Figure 1: CT scan showing a large expansive mass with lobulated margins on the anterior surface of the liver and heterogeneous contrast enhancement measuring 17.6 x 18.4 x 14.3cm.
There was then the diagnosis of HCC and surgical treatmentleft trissegmentectomy was proposed. In the inventory of the cavity (Figure 2) was able to see right lobe of the liver of habitual aspect and a tumor of approximately 30cm in diameter in the left lobe, rejecting the whole liver and gall to right side, without diaphragm without implant adhesions peritoneal and without evidence of thrombosis of the portal vein. There was difficulty to access the bifurcation of Portal vein because large tumor growth, being necessary to perform first dissection of hepatic veins with bandage and the left and face liver diaphragmatic detachment. Resection was performed at all left lobe the bloody area covered with biological glue. Hilar lymphadenectomy was performed. In intra operative was necessary to 4units of blood transfusion and infusion of vasoactive drugs. The anatomical and pathological report showed surgical piece (Figure 3) the left lobe, caudate lobe and square lobe weighing and measuring 3052g 21x20x11cm. The cuts had greenish tumor, rounded contours and well delimited by measuring hepatic parenchyma in the adjacent 17x11cm displaying 3 nodes of 0.9 to 3cm of diameter 0.5 to 1cm distant from the lesion and with the same characteristics. It was observed the presence of necrotic foci and microvascular invasion without perineural invasion, surgical resection margin free of neoplasia. All lymph nodes were free of neoplasia. Was observed in trabecular pattern, moderately differentiated (Grade 2) and the pathological staging was T3N0Mx, having confirmation of the diagnosis of Hepatocellular Carcinoma (HCC) by examining- HISTO-Chemistry (positive for antigens: CK7, Hepatocyte and KI67). Patient was transferred to the ICU to vasoactive for 1 day after surgery, where evolved well having high in 2 days to bed in the infirmary, where remained stable, afebrile and without complaints getting high on the 5th day post-op. Currently 22 PO, free of neoplastic disease in outpatient follow-up.
Figure 2: Intraoperative: A) Before resection, B) Final aspect after resection and lymphadenectomy.
Figure 3: Morphologic aspect and weight (3052gm).
According to the Barcelona criteria, the patient would fit in the C stage, tumor larger than 5cm, multinodular with microscopic vascular invasion. Therapeutic approach proposed by this classification scheme would be palliative treatment with TACE, chemotherapy with Sorafenib or symptomatic treatment and supportive, being contraindicated liver resection . These criteria, however, take into consideration only patients with cirrhosis, in which the resections must not exceed 50% of the liver tissue, unlike patients without chronic liver disease, in which resections can reach 80% [5,6]. Despite the unfavorable prognostic factors that usually accompany the HCC (high rates of AFP, vascular invasion, multipletumors), the size of the tumor itself can be used as a parameter for contraindication of resection . Lang et al.  compared survival among 1, 3 and 5 years in patients with cirrhotic HCC resection, using factors such as: the presence of hepatitis B and C, the presence of fibrosis, resection greater or less than 50%, multifocal, or tumor size greater than 5 cm , degree of differentiation, TNM classification, among others. Framing the patient in this study, we would observe the following survival rates at 1, 3 and 5 years respectively: patients suffering from viral hepatitis 79, 51 and 35%; without fibrosis, 79, 54, 36%; resection more than 50%, 68, 39, 20%; multifocal tumor, 72, 42, 21%; size greater than 5 cm, 74, 48, 29%; moderately differentiated tumor, 70, 32, 18%; TNM stage IIIA, 65, 39, 29% .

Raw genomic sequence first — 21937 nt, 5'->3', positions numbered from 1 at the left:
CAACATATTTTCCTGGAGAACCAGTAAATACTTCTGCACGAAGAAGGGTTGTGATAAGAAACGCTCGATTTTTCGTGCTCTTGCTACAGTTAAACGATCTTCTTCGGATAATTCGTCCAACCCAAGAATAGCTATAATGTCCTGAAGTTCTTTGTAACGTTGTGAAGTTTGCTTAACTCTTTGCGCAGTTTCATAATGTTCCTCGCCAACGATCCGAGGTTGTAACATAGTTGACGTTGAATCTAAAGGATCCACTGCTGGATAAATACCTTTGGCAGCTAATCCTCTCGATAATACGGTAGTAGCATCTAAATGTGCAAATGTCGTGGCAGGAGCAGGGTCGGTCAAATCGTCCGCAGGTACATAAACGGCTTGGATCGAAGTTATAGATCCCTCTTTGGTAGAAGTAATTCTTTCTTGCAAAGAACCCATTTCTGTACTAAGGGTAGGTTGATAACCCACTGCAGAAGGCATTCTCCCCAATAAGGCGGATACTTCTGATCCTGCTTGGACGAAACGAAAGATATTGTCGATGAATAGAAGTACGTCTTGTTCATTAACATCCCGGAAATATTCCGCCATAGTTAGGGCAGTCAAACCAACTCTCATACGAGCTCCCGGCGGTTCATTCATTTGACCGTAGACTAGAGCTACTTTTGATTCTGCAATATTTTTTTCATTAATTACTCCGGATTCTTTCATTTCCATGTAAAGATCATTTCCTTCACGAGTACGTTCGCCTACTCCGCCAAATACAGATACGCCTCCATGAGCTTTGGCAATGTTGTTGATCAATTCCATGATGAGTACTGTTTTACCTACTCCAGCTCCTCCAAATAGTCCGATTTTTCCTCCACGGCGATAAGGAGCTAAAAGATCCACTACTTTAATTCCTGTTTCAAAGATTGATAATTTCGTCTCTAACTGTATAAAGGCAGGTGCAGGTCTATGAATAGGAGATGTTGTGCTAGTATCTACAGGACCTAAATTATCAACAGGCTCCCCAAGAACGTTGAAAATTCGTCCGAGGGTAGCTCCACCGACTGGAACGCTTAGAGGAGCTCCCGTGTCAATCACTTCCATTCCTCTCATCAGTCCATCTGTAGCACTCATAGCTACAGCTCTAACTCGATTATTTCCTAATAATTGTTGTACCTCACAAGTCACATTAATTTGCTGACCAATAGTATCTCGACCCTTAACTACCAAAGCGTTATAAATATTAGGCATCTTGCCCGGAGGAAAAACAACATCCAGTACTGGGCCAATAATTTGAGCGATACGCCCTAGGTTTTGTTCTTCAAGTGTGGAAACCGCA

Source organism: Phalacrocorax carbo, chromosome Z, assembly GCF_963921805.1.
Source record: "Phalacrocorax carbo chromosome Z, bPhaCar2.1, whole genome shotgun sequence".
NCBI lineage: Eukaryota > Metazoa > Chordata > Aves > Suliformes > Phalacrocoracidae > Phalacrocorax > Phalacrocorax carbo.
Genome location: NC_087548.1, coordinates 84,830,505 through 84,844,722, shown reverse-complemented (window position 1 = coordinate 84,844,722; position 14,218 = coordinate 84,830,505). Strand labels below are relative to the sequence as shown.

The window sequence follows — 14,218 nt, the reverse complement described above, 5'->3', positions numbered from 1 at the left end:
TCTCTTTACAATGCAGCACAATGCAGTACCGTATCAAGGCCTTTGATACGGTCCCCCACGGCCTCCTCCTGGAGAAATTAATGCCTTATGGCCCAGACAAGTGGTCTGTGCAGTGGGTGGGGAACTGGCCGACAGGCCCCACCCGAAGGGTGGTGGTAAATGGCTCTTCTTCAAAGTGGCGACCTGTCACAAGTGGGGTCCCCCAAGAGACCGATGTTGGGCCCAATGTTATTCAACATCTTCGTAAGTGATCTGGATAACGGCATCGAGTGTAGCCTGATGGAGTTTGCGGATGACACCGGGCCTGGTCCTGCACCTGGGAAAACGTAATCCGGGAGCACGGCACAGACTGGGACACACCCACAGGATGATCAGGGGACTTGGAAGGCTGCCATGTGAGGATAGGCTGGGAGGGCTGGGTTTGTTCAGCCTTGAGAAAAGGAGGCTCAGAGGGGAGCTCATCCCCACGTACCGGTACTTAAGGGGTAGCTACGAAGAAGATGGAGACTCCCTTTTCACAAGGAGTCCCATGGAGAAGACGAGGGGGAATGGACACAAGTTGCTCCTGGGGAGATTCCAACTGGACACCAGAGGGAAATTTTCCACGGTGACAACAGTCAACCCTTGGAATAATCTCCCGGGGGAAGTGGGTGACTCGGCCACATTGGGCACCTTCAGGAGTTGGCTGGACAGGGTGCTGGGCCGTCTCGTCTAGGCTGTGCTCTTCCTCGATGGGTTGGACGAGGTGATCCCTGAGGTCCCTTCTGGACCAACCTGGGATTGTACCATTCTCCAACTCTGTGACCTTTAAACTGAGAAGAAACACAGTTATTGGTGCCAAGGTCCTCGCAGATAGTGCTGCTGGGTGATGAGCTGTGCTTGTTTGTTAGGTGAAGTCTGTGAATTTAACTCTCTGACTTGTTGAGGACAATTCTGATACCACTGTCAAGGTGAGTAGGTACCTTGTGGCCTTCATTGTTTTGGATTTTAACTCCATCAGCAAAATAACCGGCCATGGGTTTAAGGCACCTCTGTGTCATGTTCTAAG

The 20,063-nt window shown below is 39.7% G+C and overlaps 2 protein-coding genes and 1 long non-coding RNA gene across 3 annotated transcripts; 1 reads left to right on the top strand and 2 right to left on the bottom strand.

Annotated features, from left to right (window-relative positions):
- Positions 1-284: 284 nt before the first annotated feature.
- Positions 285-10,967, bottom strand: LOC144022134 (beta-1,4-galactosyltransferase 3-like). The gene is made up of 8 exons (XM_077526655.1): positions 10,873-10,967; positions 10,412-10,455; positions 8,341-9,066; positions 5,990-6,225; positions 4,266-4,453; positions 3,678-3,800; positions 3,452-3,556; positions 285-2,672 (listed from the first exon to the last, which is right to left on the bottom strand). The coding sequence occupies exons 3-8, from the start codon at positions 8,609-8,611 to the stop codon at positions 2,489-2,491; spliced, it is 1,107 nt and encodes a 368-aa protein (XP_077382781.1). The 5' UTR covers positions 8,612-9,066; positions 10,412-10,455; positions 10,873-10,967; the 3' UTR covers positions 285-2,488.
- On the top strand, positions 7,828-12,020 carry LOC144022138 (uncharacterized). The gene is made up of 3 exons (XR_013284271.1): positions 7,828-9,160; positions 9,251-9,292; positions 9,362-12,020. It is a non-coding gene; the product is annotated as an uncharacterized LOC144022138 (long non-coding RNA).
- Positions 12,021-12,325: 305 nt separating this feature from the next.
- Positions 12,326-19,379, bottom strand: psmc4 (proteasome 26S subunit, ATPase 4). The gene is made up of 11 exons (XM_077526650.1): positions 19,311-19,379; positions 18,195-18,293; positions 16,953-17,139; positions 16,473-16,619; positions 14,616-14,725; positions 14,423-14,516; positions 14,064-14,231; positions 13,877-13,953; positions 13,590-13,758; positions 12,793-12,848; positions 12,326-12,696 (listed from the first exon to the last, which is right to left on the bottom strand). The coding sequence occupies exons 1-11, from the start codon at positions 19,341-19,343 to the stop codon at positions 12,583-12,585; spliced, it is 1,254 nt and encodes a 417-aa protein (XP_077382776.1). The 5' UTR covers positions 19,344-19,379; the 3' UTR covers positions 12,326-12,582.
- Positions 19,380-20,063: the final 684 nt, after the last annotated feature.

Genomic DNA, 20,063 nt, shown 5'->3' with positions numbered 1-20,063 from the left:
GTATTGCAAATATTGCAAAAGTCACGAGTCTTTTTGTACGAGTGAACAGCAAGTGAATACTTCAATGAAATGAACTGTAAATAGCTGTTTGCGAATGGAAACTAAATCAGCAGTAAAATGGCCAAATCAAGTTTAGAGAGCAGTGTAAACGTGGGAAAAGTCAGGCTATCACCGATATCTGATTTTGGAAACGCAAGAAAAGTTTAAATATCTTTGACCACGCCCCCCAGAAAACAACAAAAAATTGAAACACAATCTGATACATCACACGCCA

In a systematic review conducted by Zhou Y-M et al in 2011, survival rates were observed in 1, 3 and 5 years of 60.7, 34 and 28.6% in patients undergoing resection with tumors larger than 10cm. The study considered the partial hepatectomy as therapeutic method considerably me assist in these patients compared to non-surgical options . Although the patient present 17x11cm tumor, not presented macroscopic vascular invasion, cirrhosis, viral hepatitis, low degree of differentiation or capsular invasion, which represent important factors of poor prognosis, opting for the curative resection. Although the only potential treatments represent dressing for these patients, there are still very few studies concerning the effectiveness of partial liver resection in relation to other therapeutic methods. Data indicate that survival rates in noncirrhotic patients undergoing hepatectomy range from 46 to 76% in 3 years and 26 to 68% in 5 years. Data on disease-free survival are scarce, but suggest rates ranging from 24 to 56% in 5 years . The recurrence of the HCC can result from new development of tumor by underlying disease or metastatic dissemination. In patients with cirrhosis, it is more common for recurrence metastasis of hematogenous dissemination. This indicates that even a more aggressive approach as the total hepatectomy would not be enough to prevent relapse [3,4].